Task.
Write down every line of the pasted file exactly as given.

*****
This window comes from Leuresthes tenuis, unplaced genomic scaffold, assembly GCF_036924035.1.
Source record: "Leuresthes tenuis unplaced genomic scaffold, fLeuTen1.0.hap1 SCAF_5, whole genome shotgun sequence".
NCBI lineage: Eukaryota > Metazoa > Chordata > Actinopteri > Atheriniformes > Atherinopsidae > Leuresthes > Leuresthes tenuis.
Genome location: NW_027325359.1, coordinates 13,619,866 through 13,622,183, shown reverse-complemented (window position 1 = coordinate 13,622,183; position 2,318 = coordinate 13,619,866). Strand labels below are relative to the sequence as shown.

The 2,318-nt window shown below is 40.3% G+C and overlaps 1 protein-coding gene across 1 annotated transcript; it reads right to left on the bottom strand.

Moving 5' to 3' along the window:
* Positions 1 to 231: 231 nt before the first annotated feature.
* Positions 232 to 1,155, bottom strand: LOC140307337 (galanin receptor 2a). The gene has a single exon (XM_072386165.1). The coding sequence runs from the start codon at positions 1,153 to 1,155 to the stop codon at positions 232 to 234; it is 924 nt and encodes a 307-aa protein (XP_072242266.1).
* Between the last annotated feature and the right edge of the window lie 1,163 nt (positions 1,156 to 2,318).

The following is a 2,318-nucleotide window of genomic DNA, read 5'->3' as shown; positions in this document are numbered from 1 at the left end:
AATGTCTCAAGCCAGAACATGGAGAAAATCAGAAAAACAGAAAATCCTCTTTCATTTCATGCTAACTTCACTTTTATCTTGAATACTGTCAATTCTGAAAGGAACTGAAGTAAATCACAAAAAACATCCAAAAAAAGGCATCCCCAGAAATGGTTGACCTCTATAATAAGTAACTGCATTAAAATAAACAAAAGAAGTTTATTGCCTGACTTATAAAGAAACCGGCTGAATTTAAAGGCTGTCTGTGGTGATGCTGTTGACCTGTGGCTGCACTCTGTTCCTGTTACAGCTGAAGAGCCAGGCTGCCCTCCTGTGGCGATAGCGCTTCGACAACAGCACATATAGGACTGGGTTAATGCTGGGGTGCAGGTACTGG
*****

This window comes from Leuresthes tenuis, unplaced genomic scaffold, assembly GCF_036924035.1.
Source record: "Leuresthes tenuis unplaced genomic scaffold, fLeuTen1.0.hap1 SCAF_5, whole genome shotgun sequence".
NCBI lineage: Eukaryota > Metazoa > Chordata > Actinopteri > Atheriniformes > Atherinopsidae > Leuresthes > Leuresthes tenuis.
Genome location: NW_027325359.1, coordinates 13,619,866 through 13,622,183, shown reverse-complemented (window position 1 = coordinate 13,622,183; position 2,318 = coordinate 13,619,866). Strand labels below are relative to the sequence as shown.

The 2,318-nt window shown below is 40.3% G+C and overlaps 1 protein-coding gene across 1 annotated transcript; it reads right to left on the bottom strand.

Moving 5' to 3' along the window:
* Positions 1 to 231: 231 nt before the first annotated feature.
* Positions 232 to 1,155, bottom strand: LOC140307337 (galanin receptor 2a). The gene has a single exon (XM_072386165.1). The coding sequence runs from the start codon at positions 1,153 to 1,155 to the stop codon at positions 232 to 234; it is 924 nt and encodes a 307-aa protein (XP_072242266.1).
* Between the last annotated feature and the right edge of the window lie 1,163 nt (positions 1,156 to 2,318).

The following is a 2,318-nucleotide window of genomic DNA, read 5'->3' as shown; positions in this document are numbered from 1 at the left end:
AATGTCTCAAGCCAGAACATGGAGAAAATCAGAAAAACAGAAAATCCTCTTTCATTTCATGCTAACTTCACTTTTATCTTGAATACTGTCAATTCTGAAAGGAACTGAAGTAAATCACAAAAAACATCCAAAAAAAGGCATCCCCAGAAATGGTTGACCTCTATAATAAGTAACTGCATTAAAATAAACAAAAGAAGTTTATTGCCTGACTTATAAAGAAACCGGCTGAATTTAAAGGCTGTCTGTGGTGATGCTGTTGACCTGTGGCTGCACTCTGTTCCTGTTACAGCTGAAGAGCCAGGCTGCCCTCCTGTGGCGATAGCGCTTCGACAACAGCACATATAGGACTGGGTTAATGCTGGGGTGCAGGTACTGG